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Change is needed in Europe, but David Cameron’s posturing is not the way to bring it about

The Prime Minister may encourage Tory Europhobes to believe he can change the shape of the EU — but, as our history shows, he can’t.


David Cameron’s Bloomberg address was one of the most vacuous speeches ever heralded as a major policy statement. In between the sub-Churchillian rhetoric about our “island story”, it made three points. We already knew that the Prime Minister wants to renegotiate the terms of Britain’s membership of the European Union and that he intends to follow the renegotiation with a national referendum. He promised that the long-anticipated test of public opinion would ask the question: “In or out?” Tory Europhobes – who resent J S Mill’s description of the Conservatives “as by the law of their existence the stupidest party” – might suggest what other question a referendum on the EU could possibly ask.

They should also consider why the Prime Minister’s aims were described in windy generalities. The audience at which the speech was aimed knows exactly what it wants. So does Cameron. Douglas Carswell, Bill Cash and Mark Reckless tell him with tireless regularity. They share his view that the “rules restricting our labour markets are not some naturally recurring phenomenon”. But they go on to give the platitude meaning by demanding the repeal, or emasculation, of the Working Time Directive that, in Britain’s case, allows a working week of more than 48 hours only if the employee freely agrees.

Nor did Cameron have anything to say about “benefit tourism”, a topic that induces near hysteria at Conservative conferences, even though its opponents base their case on a misinterpretation of reciprocal welfare rights that is as grotesque as their claims about net migration from the EU. The Prime Minister knows that the Europhobes want repeal, and yet he did not promise to demand even a revision of the treaty article that established the free movement of labour. Cameron was strong on generalities but weak on particulars.

The reason for his reticence is clear. He knows that the Europhobes’ demands are unattainable but he lacks the courage to say so. As a result, he has encouraged the belief that he proposes to embark on a renegotiation that he knows would be doomed before it began. It is the price he pays for security of tenure. Flexible Tory moderates such as Malcolm Rifkind (my Scottish organiser whenI was director of the Campaign for a European Political Community) have congratulated the Prime Minister on uniting his party. That unity will not survive the realisation that the Bloomberg address was less a policy statement than advertising copy, intended to deceive without actually lying.

Yet there are changes – budget reform, dem­ocratic accountability and energy policy – that need to be made within the Union. Cameron’s political posturing has reduced his prospects of playing a meaningful part in bringing them about. No doubt he would claim, if asked, that he will be far more successful in changing Europe’s direction than we were in 1974, when – in Jim Callaghan’s words – he (the foreign secretary) made the big speeches and I (his minister of state) stayed up all night to argue about them. Yet there are valuable lessons to be learned from the experience of almost 40 years ago.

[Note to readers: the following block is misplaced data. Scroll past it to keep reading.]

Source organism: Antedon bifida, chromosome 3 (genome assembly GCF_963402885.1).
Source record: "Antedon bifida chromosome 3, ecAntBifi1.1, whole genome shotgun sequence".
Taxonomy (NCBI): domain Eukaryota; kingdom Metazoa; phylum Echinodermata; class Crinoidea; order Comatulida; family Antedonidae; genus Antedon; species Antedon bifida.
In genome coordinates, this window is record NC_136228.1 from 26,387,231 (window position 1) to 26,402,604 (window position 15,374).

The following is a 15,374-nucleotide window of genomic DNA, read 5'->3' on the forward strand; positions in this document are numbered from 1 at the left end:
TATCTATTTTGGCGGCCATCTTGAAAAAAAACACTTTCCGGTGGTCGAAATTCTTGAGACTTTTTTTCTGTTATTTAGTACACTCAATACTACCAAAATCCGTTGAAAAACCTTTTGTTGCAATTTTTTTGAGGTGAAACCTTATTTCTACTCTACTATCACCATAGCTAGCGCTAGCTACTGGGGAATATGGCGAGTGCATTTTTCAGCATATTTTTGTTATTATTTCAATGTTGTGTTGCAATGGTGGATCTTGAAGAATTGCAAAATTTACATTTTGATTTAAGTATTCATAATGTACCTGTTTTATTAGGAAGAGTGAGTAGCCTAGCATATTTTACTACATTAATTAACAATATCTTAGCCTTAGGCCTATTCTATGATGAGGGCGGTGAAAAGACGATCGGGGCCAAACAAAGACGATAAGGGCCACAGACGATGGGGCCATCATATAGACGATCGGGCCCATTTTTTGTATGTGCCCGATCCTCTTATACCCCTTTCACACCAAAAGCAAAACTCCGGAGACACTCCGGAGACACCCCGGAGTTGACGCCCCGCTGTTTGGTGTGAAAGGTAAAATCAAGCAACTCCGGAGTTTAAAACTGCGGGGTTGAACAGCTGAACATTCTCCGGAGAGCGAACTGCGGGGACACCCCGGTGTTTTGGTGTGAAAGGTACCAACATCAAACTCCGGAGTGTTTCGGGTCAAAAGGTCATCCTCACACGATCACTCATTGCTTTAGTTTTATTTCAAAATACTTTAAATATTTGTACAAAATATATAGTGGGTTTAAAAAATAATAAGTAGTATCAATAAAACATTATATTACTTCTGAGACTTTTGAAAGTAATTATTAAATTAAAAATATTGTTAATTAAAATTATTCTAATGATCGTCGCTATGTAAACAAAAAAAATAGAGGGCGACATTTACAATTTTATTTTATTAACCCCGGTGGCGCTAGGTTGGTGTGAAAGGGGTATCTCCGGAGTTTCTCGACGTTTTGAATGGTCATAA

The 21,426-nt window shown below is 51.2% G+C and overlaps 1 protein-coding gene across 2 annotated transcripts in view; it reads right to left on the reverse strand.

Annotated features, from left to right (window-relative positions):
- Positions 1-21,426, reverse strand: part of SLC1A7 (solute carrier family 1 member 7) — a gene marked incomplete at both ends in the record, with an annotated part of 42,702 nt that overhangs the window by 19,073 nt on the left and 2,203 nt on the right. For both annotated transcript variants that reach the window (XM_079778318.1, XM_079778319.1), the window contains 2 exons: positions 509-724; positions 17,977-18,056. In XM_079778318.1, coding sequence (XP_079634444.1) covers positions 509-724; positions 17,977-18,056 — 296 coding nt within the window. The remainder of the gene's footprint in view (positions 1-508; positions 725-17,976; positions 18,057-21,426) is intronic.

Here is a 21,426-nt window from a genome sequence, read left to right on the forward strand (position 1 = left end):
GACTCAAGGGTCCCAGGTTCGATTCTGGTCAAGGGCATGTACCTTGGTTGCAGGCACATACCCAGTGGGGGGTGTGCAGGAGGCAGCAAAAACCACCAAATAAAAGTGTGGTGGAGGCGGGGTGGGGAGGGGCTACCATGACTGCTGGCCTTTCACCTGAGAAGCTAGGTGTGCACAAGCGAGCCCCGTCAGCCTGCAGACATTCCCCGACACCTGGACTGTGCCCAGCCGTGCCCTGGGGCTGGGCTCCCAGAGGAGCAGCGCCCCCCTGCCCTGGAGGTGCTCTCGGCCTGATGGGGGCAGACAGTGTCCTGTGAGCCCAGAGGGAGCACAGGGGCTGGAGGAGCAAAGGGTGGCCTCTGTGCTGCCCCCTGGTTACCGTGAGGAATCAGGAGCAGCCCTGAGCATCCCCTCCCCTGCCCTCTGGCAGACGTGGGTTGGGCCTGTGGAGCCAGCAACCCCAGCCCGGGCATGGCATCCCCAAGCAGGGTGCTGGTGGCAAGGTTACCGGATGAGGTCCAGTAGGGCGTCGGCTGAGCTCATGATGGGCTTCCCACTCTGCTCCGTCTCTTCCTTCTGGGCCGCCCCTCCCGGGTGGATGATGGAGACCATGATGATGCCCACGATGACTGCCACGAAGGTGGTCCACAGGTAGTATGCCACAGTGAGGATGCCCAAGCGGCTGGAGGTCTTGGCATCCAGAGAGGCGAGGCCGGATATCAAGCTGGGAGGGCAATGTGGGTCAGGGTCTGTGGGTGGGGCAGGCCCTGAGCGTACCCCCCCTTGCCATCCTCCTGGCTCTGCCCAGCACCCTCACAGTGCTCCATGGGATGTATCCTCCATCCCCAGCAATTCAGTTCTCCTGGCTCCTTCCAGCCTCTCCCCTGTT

Then, as now, the rest of what we once called the European Economic Community (EEC) wanted the UK to remain a member. Had Britain left in 1974, Denmark and Ireland would have gone, too, leaving only the original six signatories to the Treaty of Rome struggling to establish a collective identity. Despite the troubles of the eurozone, Europe is more self-confident than it was then. There is now a higher price to be paid for exhibiting insular superiority. Callaghan’s objection to Gaston Thorn, the prime minister of Lux­embourg and president of the Council of Ministers, representing oil-rich Britain at an international energy conference set the renegotiation back by weeks. Cameron’s arrogant assumption that he can change the Union guarantees a bumpy ride.

The decidedly limited achievements of the Callaghan renegotiation were in areas where one of three rules applied: consistency with the idea on which the EEC was built, the avoidance of material damage to other member nations and postponement of extra cost until some long-distant date. There was also the occasional willingness to indulge a harmless British foible. The principle of a budget rebate – implemented at Margaret Thatcher’s insistence in 1984, but negotiated by Calla­ghan – was accepted under the “long-distance rule”. The importing of New Zealand butter was agreed as a concession to Britain’s imperial nostalgia.